Rising import from Bangladesh, financial crisis at NBFC hit textile sector

Photo: Sanjay K Sharma
The financial crisis at non-banking financial companies (NBFCs) has hit India’s textile industry, as unavailability of working capital has restricted companies from capacity expansion and made difficult the servicing of existing loans.

Largely comprising micro, small and medium enterprises (MSMEs), the industry largely used NBFCs for working capital —commercial banks were slow in extending credit. 

Hence, “textile players, big or small, are facing a credit squeeze, with sluggishness in sales”, said Premal Udani, managing director at Kaytee India, a city-based children's garment maker and exporter.

“There is a sluggishness in apparel sales, set to continue for at least the next three months. We hope it would bounce back with a robust Diwali,” said Rahul Mehta, president of the Clothing Manufacturers Association of India (CMAI).

The industry says sales in the domestic market have slumped by 20-25 per cent in recent weeks. To enhance liquidity from existing resources, many brought forward the usual ‘end of season’ sale by two weeks, to around the second week of June this year as compared to the first week of July or even after in past years. 

“Many companies in the textile sector have undergone loan restructuring,” says R K Dalmia, director of Century Textiles & Industries, of the problem with lenders. 

“A number of companies have delayed payment of instalments and interest, resulting in banks becoming more cautious. Even companies with a sound balance sheet are facing intensified due-diligence, surveillance and monitoring on borrowing. Unlike immediate release of working capital in the past, lenders are taking a cautious approach today.”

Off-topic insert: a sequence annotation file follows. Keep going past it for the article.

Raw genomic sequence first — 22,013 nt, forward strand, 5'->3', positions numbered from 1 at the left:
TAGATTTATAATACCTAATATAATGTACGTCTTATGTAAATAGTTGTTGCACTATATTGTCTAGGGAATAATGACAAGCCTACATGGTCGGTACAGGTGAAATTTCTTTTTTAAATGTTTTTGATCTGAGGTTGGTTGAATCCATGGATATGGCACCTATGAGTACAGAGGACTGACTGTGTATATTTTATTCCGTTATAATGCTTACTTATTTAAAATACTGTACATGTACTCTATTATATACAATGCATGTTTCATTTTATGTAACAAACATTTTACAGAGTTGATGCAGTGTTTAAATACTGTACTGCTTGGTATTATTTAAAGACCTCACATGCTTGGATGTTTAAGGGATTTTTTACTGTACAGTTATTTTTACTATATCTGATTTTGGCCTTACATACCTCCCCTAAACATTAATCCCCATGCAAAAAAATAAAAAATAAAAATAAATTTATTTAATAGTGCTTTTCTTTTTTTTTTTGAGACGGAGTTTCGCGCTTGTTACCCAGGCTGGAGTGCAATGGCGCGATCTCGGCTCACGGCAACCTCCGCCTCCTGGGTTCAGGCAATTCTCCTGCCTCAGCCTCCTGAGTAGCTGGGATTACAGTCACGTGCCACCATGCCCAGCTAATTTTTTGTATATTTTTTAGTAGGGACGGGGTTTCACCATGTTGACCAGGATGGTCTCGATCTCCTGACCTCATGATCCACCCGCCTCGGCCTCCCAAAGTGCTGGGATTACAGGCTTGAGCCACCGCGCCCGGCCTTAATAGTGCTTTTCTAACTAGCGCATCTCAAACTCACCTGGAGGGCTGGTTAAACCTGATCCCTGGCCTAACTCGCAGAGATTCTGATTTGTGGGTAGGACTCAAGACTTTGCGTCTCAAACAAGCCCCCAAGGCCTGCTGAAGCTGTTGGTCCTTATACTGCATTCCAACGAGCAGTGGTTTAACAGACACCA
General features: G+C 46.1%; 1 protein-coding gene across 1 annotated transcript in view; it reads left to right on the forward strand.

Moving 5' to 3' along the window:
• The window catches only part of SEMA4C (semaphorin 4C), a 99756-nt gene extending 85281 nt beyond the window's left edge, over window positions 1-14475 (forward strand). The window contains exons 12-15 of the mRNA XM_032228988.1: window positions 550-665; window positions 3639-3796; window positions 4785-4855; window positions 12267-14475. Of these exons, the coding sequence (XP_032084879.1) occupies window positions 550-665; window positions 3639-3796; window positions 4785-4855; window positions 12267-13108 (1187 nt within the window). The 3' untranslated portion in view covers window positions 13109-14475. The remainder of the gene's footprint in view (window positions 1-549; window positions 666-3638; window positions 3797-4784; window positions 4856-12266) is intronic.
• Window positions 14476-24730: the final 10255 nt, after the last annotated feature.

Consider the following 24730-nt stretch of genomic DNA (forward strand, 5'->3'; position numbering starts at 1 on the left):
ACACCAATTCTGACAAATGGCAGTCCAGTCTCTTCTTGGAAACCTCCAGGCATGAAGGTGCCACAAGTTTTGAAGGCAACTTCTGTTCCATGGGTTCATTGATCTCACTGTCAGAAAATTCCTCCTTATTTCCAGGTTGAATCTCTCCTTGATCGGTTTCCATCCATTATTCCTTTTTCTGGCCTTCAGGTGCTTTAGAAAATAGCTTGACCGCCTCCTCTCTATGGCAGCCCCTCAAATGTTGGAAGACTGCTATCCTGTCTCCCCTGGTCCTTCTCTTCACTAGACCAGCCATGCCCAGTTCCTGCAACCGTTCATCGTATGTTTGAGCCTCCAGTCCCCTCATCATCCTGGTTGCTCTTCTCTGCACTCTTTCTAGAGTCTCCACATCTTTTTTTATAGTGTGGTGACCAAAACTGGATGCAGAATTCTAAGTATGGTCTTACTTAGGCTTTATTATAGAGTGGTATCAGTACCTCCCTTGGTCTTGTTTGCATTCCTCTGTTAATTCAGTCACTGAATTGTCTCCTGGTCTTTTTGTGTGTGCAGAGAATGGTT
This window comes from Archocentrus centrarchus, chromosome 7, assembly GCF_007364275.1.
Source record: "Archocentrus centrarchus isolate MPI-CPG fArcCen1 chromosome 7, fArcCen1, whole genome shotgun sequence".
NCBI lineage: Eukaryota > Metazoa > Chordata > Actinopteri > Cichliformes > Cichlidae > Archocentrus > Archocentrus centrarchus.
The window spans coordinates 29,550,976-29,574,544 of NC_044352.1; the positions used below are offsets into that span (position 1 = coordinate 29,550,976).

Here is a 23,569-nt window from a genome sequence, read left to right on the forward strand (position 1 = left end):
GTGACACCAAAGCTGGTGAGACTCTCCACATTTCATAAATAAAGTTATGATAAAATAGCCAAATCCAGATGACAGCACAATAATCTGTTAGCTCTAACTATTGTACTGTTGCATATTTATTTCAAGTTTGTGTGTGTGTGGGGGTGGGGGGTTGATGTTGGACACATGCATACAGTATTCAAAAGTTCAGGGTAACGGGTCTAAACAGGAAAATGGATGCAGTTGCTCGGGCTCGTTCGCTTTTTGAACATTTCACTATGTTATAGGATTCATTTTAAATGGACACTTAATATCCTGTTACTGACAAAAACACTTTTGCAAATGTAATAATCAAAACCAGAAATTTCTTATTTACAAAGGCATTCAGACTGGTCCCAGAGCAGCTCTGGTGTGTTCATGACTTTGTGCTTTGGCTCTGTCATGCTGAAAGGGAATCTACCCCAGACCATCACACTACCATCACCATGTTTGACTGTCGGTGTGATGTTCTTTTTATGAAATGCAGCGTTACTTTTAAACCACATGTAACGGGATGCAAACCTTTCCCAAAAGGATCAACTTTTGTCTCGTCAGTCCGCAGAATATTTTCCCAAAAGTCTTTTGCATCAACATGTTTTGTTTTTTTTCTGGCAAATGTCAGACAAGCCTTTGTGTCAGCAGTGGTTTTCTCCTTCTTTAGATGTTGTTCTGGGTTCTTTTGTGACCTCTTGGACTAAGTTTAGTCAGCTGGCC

Rising import from Bangladesh has also been an issue; CMAI says the cumulative average growth rate of apparel shipment from that country is 52 per cent. 

Large retailers are allegedly importing apparel made of Chinese fabric from Bangladesh at nil duty, under our free trade agreement with the latter country. However, the same agreement does not permit duty-free export from here.

“We have a good market of ethnic and seasonal wear in Bangladesh but apparel export attracts 125 per cent of import duty there. Hence, the textile industry wants the government to make a mandatory provision to prompt Bangladeshi exporters to source a portion of fabric requirement from India,” said Mehta.

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